'All safety measures were in place' during demolition site death in Tottenham

Haringey Independent: North London Coroner's Court heard evidence from the site manager during the second day of the inquest North London Coroner's Court heard evidence from the site manager during the second day of the inquest

The site manager in charge when a young man was crushed to death by a falling pillar told an inquest this morning that all correct safety procedures were in place.

Laurence Crossan, 25, suffered fatal head and chest injuries in the accident at the former Canon rubber factory at 811 High Road, Tottenham, on October 29, 2012.

The demolition worker had strayed into a hazardous ‘drop zone’ when part of the building fell on him. He died in hospital less than two days later from his injuries.

An inquest at North London Coroner’s Court is attempting to establish the circumstances leading up to Mr Crossan’s death.

Jim McRedmond, the site manager at the time, told the jury that a daily safety briefing had been given to the three men on site that day, including Mr Crossan’s brother Stephen and site foreman Donald Anderson.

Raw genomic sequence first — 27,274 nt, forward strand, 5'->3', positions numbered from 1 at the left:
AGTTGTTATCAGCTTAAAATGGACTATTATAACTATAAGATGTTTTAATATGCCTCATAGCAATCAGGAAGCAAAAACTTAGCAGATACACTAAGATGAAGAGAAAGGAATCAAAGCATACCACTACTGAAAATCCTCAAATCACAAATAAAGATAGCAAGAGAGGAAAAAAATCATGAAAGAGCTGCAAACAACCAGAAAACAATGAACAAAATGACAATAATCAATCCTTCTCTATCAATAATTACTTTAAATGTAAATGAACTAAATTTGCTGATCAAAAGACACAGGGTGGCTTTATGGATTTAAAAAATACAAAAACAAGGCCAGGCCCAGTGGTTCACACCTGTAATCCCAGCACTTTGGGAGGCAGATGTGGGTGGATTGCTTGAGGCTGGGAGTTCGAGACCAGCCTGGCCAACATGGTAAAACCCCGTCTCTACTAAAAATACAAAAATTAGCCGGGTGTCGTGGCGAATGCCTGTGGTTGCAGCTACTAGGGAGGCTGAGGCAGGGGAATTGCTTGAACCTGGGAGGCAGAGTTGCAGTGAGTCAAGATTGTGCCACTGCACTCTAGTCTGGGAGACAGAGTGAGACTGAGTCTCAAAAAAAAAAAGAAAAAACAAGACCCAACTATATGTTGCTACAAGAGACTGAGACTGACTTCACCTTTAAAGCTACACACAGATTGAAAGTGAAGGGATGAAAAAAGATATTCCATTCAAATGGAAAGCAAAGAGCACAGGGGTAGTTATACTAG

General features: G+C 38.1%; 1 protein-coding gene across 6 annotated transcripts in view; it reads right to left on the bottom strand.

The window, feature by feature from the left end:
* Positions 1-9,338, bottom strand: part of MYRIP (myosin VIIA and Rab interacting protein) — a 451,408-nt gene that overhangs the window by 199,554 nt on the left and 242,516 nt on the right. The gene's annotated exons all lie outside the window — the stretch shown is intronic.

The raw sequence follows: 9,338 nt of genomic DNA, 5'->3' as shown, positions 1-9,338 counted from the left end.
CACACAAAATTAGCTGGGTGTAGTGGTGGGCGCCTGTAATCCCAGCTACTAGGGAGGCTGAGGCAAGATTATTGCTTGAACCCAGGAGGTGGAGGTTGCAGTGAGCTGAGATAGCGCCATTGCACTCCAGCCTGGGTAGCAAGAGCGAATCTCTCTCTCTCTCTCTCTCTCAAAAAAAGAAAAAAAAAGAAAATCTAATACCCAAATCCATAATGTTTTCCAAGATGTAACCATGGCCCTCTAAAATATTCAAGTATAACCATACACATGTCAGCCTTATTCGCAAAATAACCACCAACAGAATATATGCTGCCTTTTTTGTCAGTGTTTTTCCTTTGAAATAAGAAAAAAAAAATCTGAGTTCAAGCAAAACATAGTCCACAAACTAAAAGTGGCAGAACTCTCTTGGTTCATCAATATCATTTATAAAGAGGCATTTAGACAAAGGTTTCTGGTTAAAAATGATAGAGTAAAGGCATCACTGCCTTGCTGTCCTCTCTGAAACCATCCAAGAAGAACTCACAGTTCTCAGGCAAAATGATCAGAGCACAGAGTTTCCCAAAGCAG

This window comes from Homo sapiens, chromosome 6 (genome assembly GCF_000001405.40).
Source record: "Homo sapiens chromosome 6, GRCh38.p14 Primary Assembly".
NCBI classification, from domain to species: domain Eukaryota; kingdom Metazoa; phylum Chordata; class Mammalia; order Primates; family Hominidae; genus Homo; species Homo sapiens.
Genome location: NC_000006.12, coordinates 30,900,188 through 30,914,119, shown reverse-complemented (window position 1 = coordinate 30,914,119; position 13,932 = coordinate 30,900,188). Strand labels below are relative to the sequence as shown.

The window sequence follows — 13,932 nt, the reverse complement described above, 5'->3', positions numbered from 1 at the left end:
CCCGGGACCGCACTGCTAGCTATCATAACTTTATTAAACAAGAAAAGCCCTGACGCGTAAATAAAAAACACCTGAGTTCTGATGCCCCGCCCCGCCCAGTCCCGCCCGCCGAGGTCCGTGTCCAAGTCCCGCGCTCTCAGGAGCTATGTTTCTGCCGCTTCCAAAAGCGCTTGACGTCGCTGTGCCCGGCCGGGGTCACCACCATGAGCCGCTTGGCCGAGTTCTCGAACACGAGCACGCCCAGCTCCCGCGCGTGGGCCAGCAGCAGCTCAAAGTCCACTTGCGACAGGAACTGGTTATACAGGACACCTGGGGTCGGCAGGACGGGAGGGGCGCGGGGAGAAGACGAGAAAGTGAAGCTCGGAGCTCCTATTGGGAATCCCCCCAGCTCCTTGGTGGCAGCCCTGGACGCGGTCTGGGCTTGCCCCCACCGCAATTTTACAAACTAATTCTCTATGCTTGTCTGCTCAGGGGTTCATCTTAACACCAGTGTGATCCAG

A brick wall obscuring Stephen and Laurence Crossan’s view of Mr Anderson pulling down the building from the other side had also been left up as it was deemed unsafe to pull down.

Mr McRedmond said: “All three had full vision of the building as the outer walls had been knocked down and they were working at ground floor level.

“Donald felt it was unsafe to take down the wall, which I believe was a toilet wall, and wanted to pulverise the section around it. The wall wasn’t left up in error.”

Lawyers representing the family of Mr Crossan had questioned whether a ‘banksman’, or supervisor, should have been on site at the time and whether or not two-way radios should have been in operation.

But Mr McRedmond, who has 31 years in the demolition industry, told the jury: “Any banksman would have been a hindrance. The plant machines have reversing cameras on them as it is and I never have anyone on foot near machinery who is not required for the job.

“You keep people the utmost distance from moving machinery and buildings being demolished. The radios were also deemed not to be required.”

The inquest continues.

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